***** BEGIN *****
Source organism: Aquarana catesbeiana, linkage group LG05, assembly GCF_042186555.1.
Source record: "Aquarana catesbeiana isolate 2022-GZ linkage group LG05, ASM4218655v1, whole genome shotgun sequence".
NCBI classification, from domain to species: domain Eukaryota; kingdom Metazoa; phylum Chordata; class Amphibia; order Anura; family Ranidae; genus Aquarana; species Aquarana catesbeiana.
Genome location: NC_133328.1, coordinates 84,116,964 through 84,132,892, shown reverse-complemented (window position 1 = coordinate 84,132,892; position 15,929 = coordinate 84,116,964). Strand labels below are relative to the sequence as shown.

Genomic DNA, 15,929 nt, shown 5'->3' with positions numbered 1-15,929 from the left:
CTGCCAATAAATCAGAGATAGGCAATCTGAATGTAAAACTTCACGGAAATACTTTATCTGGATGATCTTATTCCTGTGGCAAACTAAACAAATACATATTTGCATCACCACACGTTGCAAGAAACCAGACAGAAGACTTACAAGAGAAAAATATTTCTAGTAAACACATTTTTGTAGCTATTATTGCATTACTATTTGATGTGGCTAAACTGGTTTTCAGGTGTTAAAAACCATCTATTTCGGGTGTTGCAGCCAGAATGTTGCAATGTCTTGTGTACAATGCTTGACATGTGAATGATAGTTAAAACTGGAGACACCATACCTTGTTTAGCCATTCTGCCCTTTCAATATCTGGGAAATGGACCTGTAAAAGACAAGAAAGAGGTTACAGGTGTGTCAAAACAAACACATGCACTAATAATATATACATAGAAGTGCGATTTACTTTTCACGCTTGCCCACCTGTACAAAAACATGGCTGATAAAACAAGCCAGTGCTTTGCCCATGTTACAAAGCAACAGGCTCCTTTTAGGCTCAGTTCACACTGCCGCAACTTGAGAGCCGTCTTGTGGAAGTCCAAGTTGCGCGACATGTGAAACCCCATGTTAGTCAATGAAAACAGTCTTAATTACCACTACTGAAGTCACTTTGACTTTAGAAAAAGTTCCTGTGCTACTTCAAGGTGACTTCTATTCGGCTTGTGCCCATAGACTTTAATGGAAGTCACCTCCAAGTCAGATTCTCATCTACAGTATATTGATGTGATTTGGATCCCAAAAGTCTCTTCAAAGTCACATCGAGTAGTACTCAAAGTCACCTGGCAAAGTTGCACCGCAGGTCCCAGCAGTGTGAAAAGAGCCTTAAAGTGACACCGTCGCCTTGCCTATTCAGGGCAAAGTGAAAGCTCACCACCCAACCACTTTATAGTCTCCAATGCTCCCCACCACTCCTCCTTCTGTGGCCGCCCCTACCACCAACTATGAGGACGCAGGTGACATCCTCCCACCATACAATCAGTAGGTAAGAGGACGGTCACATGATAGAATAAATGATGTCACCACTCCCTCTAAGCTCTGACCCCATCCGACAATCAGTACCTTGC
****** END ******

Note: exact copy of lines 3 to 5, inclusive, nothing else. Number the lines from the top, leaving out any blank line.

NCBI classification, from domain to species: domain Eukaryota; kingdom Metazoa; phylum Chordata; class Amphibia; order Anura; family Ranidae; genus Aquarana; species Aquarana catesbeiana.
Genome location: NC_133328.1, coordinates 84,116,964 through 84,132,892, shown reverse-complemented (window position 1 = coordinate 84,132,892; position 15,929 = coordinate 84,116,964). Strand labels below are relative to the sequence as shown.

Genomic DNA, 15,929 nt, shown 5'->3' with positions numbered 1-15,929 from the left: